I second the 'auctions' motion, but I'd also say to investigate the auction houses before you give them the stuff: all have different clientele, some higher-end than others. Make sure you place the valuable/collectibles in a house that will draw the people you want there. I've bought stuff at absurdly cheap prices at my local auction house: it's loads of fun, but it can't be much fun for the people who watch Mom's set of Royal Albert (18 place settings, complete with serving pieces and tea set) get knocked down for 45 bucks. It's always a good idea to go and observe at a couple of auctions before you sell things: I did this, and determined that it was worth it to keep my parents' good furniture, rather than selling it for very little.

Antique furniture -- that is, 19th Century and Early 20th century stuff -- is currently STUPIDLY cheap: 200 bucks for beautiful Victorian sideboards. 150.00 for dining tables and chairs. I have a house filled with hundred dollar bits of quartersawn oak furniture, and 200 dollar persian carpets -- the 8x 12 ones that are 3 grand in stores. It's tragic. Mid-century modern stuff fetches much more.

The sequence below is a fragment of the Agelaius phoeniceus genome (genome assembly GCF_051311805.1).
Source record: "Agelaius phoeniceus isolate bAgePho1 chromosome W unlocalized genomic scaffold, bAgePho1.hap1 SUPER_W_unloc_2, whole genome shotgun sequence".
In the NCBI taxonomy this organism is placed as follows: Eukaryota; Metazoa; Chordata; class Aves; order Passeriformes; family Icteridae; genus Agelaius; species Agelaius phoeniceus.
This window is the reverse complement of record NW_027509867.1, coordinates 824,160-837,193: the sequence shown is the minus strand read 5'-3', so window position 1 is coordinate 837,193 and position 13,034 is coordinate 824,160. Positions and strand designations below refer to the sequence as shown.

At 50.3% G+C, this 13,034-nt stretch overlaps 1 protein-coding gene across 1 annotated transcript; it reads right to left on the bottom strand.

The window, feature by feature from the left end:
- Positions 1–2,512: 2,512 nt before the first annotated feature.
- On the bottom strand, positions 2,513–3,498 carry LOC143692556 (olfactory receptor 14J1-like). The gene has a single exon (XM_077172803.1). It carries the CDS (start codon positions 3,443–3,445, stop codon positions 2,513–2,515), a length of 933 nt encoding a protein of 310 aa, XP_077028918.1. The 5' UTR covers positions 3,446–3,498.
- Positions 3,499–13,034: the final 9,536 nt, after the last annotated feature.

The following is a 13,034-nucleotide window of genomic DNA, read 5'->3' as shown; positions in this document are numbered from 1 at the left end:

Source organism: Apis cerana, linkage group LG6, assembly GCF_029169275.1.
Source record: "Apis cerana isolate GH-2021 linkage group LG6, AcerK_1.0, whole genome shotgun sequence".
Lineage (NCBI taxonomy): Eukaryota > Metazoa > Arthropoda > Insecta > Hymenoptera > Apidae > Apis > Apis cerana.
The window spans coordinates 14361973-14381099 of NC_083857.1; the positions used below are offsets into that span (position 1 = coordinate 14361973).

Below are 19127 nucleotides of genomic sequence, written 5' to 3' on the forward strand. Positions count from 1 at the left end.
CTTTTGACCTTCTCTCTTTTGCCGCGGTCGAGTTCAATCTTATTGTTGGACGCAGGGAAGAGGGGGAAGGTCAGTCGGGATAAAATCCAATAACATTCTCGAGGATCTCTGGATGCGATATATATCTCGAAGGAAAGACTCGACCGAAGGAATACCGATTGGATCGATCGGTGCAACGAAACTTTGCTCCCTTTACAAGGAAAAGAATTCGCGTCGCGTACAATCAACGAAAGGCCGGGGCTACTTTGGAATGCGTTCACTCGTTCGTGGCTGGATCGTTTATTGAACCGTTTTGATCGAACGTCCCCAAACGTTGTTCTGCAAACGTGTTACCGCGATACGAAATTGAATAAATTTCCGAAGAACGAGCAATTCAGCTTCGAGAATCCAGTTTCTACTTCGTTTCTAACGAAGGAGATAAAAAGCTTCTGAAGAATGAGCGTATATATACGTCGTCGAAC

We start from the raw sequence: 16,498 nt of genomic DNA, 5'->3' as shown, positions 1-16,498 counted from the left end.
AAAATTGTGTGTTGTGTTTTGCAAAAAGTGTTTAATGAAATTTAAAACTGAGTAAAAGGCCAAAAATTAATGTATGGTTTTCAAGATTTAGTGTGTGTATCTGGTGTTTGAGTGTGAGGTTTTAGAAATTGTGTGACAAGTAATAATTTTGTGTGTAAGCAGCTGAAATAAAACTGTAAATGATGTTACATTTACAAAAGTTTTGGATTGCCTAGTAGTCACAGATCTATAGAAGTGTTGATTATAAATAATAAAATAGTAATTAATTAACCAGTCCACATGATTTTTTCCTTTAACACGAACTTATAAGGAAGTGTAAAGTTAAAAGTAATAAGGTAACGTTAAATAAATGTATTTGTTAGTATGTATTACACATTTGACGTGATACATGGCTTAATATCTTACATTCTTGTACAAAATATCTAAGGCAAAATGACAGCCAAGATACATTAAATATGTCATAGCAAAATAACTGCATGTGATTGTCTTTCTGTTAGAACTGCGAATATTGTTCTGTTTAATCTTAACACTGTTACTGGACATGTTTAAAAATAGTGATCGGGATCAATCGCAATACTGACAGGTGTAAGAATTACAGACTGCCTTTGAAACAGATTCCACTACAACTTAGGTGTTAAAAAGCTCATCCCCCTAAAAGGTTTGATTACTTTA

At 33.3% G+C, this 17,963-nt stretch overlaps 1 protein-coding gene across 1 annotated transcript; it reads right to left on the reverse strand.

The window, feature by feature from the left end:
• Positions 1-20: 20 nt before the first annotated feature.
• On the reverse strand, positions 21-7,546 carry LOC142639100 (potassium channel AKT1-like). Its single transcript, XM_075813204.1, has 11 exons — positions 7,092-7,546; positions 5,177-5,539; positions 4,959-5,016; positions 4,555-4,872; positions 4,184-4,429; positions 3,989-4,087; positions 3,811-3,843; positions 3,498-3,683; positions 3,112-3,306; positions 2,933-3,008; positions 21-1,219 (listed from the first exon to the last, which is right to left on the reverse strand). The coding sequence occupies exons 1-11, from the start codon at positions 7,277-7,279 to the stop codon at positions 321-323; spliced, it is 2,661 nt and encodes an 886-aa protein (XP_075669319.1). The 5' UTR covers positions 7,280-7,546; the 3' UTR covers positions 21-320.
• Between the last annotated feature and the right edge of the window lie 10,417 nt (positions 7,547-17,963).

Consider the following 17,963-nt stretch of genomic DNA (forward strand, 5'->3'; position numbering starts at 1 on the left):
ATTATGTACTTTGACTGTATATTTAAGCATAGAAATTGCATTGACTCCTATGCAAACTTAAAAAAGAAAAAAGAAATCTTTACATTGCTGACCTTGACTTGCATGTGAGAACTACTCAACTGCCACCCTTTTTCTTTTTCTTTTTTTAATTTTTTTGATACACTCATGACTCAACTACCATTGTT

Also: storage units hold a massive amount, and are comparatively cheap, even if 200 bucks a month feels crazy, it's probably worth it to pack everything away and think for a bit. Put the Patek in a safe deposit box. I disposed of things I wish I'd kept and vice-versa. I don't know if waiting for a year or so would have helped make better decisions, but I wish I had.